The third spotlight in our Member Spotlight series is someone who works tirelessly with unwavering enthusiasm and passion to provide opportunities to grow the game and advocate for our sport – Angela Smarto.
Angela graduated from Penn State University in 2012 with her undergraduate degree in Secondary Education & Teaching and has since obtained her master’s degree in Special Education and Teaching from Point Park University. In addition to her full-time position at the AIU Alternative Education Program, Angela manages to find the time to serve as the ARU College Coordinator, Coach and Manager for the ARU Women’s Select Program, and head coach for the Robert Morris University Women’s Team.
While her rugby resume is both long and impressive, it’s important to highlight that Angela also served as the Pittsburgh Rugby Club’s last President and played a vital role in the successful merger and formation of our very own Pittsburgh Forge.
We were lucky to catch Angela with some free time in her jam-packed schedule to learn more about her rugby experiences as both a player and a coach. Here’s what she had to say…
Q. Can you give us a brief introduction and tell us about your playing history and experiences with Pittsburgh Rugby?
A. I began playing in college at Penn State University which happens to be the most storied collegiate women’s rugby program in the country. There I was on three DI national championship teams, and two DI National Runner – Up teams. After I graduated and moved home, I joined the Pittsburgh Angels at the height of their competitive history. We won back to back DII National Championships in 2012 and 2014. We made the move to DI and had an inaugural undefeated DI regular season and made it to the Club National Semi-Final match. In that time, I also became an admin of the club revamping Steel City 7s, starting the annual Golf Outing, and being the official last president of the Pittsburgh Rugby Club before our merger in 2018.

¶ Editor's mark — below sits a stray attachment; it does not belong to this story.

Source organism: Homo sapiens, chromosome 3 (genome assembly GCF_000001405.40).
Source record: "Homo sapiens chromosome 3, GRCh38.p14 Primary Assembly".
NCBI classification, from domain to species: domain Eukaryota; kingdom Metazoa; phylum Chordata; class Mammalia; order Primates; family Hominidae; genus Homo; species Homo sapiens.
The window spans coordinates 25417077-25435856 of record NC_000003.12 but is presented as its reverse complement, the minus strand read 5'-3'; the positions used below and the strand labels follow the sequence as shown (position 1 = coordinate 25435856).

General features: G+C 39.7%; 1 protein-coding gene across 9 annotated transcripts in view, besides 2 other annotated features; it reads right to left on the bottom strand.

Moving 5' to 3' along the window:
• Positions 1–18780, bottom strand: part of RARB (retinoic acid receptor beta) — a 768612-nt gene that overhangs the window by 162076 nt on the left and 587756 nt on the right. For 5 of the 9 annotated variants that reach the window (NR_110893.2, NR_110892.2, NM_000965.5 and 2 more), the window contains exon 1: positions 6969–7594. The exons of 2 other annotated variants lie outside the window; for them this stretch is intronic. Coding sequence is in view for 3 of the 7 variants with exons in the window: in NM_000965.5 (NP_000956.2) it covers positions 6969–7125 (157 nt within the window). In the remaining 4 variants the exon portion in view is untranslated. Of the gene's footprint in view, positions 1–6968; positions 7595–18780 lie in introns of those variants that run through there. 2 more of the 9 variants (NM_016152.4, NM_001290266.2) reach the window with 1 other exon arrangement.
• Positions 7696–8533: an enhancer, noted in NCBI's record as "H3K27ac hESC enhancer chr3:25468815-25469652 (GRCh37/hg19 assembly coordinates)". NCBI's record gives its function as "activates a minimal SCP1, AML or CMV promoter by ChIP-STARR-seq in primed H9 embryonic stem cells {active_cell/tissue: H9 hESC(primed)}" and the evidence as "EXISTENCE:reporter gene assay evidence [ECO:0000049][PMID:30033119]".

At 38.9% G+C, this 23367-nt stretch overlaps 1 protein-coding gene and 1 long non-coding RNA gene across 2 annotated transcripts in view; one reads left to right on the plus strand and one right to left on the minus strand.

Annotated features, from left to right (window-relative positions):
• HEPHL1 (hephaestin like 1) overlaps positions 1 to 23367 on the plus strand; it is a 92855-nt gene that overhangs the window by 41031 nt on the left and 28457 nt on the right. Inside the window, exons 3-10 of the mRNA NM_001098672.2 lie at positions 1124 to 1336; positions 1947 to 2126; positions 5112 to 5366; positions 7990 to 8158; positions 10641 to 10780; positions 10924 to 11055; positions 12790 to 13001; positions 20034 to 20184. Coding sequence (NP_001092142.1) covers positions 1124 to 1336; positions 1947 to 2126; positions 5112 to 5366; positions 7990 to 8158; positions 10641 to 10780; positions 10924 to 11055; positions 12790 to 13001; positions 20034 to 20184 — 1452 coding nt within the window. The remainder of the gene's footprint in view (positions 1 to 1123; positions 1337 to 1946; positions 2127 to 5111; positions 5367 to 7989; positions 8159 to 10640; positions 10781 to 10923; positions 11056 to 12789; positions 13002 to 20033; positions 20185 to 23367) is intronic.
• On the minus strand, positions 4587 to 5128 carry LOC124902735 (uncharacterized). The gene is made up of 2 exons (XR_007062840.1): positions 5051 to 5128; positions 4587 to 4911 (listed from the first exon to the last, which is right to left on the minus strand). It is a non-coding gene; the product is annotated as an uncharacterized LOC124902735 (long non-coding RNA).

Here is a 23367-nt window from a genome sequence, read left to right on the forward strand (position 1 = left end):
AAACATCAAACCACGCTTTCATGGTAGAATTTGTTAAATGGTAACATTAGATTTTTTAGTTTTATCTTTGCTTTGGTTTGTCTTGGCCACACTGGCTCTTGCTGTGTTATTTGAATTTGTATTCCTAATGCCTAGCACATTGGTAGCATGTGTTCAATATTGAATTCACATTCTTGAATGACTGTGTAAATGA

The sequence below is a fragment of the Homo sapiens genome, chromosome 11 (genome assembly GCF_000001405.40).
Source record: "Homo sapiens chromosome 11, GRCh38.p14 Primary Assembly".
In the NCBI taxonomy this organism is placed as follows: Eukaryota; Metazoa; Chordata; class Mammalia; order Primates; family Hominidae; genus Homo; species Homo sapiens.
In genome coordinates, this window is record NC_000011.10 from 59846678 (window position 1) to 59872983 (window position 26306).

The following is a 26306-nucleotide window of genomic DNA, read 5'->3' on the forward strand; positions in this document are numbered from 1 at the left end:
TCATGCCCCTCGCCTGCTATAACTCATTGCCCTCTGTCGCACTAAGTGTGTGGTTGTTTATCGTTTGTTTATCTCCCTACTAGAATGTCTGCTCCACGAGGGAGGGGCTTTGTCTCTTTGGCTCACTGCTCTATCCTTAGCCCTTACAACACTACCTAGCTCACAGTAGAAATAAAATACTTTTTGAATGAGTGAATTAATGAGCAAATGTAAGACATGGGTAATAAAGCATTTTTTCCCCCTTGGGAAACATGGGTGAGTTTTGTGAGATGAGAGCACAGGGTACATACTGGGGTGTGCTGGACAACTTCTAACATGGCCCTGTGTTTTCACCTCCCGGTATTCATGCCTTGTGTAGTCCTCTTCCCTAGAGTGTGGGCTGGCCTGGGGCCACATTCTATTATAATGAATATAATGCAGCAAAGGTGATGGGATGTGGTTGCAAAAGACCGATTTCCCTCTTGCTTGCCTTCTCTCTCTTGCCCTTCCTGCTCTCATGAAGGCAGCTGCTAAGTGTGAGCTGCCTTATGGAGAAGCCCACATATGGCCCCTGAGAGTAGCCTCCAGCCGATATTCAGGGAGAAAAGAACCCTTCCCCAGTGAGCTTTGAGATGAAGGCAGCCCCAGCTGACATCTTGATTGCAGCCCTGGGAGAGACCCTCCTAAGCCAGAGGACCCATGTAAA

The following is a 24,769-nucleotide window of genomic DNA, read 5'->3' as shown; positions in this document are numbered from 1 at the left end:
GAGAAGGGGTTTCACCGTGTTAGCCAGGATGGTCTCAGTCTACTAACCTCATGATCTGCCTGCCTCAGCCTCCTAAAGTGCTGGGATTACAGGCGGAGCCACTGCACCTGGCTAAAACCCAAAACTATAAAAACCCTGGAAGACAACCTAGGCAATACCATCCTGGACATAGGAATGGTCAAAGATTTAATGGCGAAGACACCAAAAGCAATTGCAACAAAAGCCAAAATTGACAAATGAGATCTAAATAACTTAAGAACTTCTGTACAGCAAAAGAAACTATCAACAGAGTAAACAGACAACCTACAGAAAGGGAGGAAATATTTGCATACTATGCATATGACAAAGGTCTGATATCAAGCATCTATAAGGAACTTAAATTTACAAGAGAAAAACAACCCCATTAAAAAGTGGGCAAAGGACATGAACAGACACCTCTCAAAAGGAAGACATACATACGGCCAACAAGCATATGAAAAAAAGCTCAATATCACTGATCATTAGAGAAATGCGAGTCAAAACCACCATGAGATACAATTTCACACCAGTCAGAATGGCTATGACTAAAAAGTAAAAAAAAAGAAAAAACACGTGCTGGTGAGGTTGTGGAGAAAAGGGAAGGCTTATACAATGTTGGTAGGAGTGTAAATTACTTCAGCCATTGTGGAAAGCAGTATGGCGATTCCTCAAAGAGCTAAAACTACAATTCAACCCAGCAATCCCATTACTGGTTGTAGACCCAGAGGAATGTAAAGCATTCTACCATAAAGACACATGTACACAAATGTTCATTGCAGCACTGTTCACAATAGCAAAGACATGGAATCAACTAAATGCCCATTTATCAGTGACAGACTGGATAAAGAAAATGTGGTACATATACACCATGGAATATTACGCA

Q. The transition from player to coach seems to be the natural progression for many as they continue their rugby careers. What motivated you to first make this jump?
A. When studying to become a teacher you are required to have a certain number of hours working with youth. There was a call from the local State High Girls Rugby team to the PSU team for some assistant coaches for the season. We were all encouraged by our coaches because they said being a coach would help us be better players. The opportunity was too perfect to pass up so beginning my sophomore year of college I was an assistant coach. I received my required hours in the first season, but I enjoyed it so much I stuck around for four more years. I am lucky that coaching opportunities continued to present themselves to me over the last decade.
Q. Many players can identify one specific person (whether that be a coach or an influential teammate) that had a significant impact on them. Who is that person for you and what lesson did they teach you?
A. Not a person, but the one and only Penn State University Women’s Rugby Club (PSUWRFC affectionately) has forever changed my life for the better. Not only did they introduce me to this great sport, but the values to be a leader among my peers. They taught me how to set goals, be bold, take risks, and to achieve. I truly can’t imagine my life without every player and coach involved in the club that so many of us alumnae hold so dearly.
Q. One of the best things about the sport and community of rugby is that it has so much to offer beyond the outcome of each game. Can you tell us a little about the team(s) you currently coach and the messages you try to instill in your players?